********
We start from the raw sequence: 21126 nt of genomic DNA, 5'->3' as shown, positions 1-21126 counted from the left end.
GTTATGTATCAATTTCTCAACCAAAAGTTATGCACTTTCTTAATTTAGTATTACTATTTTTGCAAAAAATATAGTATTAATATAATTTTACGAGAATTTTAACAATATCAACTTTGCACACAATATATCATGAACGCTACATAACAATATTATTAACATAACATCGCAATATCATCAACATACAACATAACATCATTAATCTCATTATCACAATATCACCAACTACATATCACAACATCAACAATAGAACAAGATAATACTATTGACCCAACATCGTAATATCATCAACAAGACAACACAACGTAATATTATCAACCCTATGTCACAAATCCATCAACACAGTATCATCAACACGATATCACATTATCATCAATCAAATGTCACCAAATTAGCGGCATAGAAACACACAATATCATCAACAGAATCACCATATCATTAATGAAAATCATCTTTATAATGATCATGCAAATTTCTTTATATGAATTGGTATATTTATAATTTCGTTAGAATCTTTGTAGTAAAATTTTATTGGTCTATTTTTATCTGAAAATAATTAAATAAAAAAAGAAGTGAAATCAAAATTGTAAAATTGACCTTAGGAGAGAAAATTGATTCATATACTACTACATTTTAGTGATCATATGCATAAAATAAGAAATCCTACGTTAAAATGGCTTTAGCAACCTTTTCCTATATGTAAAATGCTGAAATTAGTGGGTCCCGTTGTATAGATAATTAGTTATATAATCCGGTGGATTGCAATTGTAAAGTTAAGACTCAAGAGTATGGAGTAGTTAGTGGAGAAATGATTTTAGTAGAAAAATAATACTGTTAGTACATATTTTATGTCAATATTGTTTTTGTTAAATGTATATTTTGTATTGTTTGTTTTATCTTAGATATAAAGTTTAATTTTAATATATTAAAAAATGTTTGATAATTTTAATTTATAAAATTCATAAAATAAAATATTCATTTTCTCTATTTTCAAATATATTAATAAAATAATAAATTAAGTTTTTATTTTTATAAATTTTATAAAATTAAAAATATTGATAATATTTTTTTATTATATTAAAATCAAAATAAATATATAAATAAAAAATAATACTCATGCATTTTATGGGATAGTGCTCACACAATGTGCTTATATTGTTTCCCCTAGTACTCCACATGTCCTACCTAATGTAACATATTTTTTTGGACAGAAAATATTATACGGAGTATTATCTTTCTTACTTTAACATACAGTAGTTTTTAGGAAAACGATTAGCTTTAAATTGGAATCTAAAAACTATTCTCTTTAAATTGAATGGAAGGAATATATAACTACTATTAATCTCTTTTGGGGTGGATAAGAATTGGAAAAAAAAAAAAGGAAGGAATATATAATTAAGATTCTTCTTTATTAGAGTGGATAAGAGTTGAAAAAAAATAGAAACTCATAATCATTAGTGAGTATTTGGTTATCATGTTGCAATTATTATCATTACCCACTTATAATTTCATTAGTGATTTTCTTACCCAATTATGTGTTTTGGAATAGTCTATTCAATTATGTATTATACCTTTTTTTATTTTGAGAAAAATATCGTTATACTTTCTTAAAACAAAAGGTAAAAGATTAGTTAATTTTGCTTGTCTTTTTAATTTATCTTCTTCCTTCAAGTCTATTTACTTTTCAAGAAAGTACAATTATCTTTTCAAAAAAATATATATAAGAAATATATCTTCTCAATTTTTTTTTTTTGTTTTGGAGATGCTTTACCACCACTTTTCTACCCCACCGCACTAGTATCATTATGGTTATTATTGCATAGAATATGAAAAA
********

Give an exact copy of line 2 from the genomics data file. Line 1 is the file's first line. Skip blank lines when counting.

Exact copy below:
GTTATGTATCAATTTCTCAACCAAAAGTTATGCACTTTCTTAATTTAGTATTACTATTTTTGCAAAAAATATAGTATTAATATAATTTTACGAGAATTTTAACAATATCAACTTTGCACACAATATATCATGAACGCTACATAACAATATTATTAACATAACATCGCAATATCATCAACATACAACATAACATCATTAATCTCATTATCACAATATCACCAACTACATATCACAACATCAACAATAGAACAAGATAATACTATTGACCCAACATCGTAATATCATCAACAAGACAACACAACGTAATATTATCAACCCTATGTCACAAATCCATCAACACAGTATCATCAACACGATATCACATTATCATCAATCAAATGTCACCAAATTAGCGGCATAGAAACACACAATATCATCAACAGAATCACCATATCATTAATGAAAATCATCTTTATAATGATCATGCAAATTTCTTTATATGAATTGGTATATTTATAATTTCGTTAGAATCTTTGTAGTAAAATTTTATTGGTCTATTTTTATCTGAAAATAATTAAATAAAAAAAGAAGTGAAATCAAAATTGTAAAATTGACCTTAGGAGAGAAAATTGATTCATATACTACTACATTTTAGTGATCATATGCATAAAATAAGAAATCCTACGTTAAAATGGCTTTAGCAACCTTTTCCTATATGTAAAATGCTGAAATTAGTGGGTCCCGTTGTATAGATAATTAGTTATATAATCCGGTGGATTGCAATTGTAAAGTTAAGACTCAAGAGTATGGAGTAGTTAGTGGAGAAATGATTTTAGTAGAAAAATAATACTGTTAGTACATATTTTATGTCAATATTGTTTTTGTTAAATGTATATTTTGTATTGTTTGTTTTATCTTAGATATAAAGTTTAATTTTAATATATTAAAAAATGTTTGATAATTTTAATTTATAAAATTCATAAAATAAAATATTCATTTTCTCTATTTTCAAATATATTAATAAAATAATAAATTAAGTTTTTATTTTTATAAATTTTATAAAATTAAAAATATTGATAATATTTTTTTATTATATTAAAATCAAAATAAATATATAAATAAAAAATAATACTCATGCATTTTATGGGATAGTGCTCACACAATGTGCTTATATTGTTTCCCCTAGTACTCCACATGTCCTACCTAATGTAACATATTTTTTTGGACAGAAAATATTATACGGAGTATTATCTTTCTTACTTTAACATACAGTAGTTTTTAGGAAAACGATTAGCTTTAAATTGGAATCTAAAAACTATTCTCTTTAAATTGAATGGAAGGAATATATAACTACTATTAATCTCTTTTGGGGTGGATAAGAATTGGAAAAAAAAAAAAGGAAGGAATATATAATTAAGATTCTTCTTTATTAGAGTGGATAAGAGTTGAAAAAAAATAGAAACTCATAATCATTAGTGAGTATTTGGTTATCATGTTGCAATTATTATCATTACCCACTTATAATTTCATTAGTGATTTTCTTACCCAATTATGTGTTTTGGAATAGTCTATTCAATTATGTATTATACCTTTTTTTATTTTGAGAAAAATATCGTTATACTTTCTTAAAACAAAAGGTAAAAGATTAGTTAATTTTGCTTGTCTTTTTAATTTATCTTCTTCCTTCAAGTCTATTTACTTTTCAAGAAAGTACAATTATCTTTTCAAAAAAATATATATAAGAAATATATCTTCTCAATTTTTTTTTTTTGTTTTGGAGATGCTTTACCACCACTTTTCTACCCCACCGCACTAGTATCATTATGGTTATTATTGCATAGAATATGAAAAA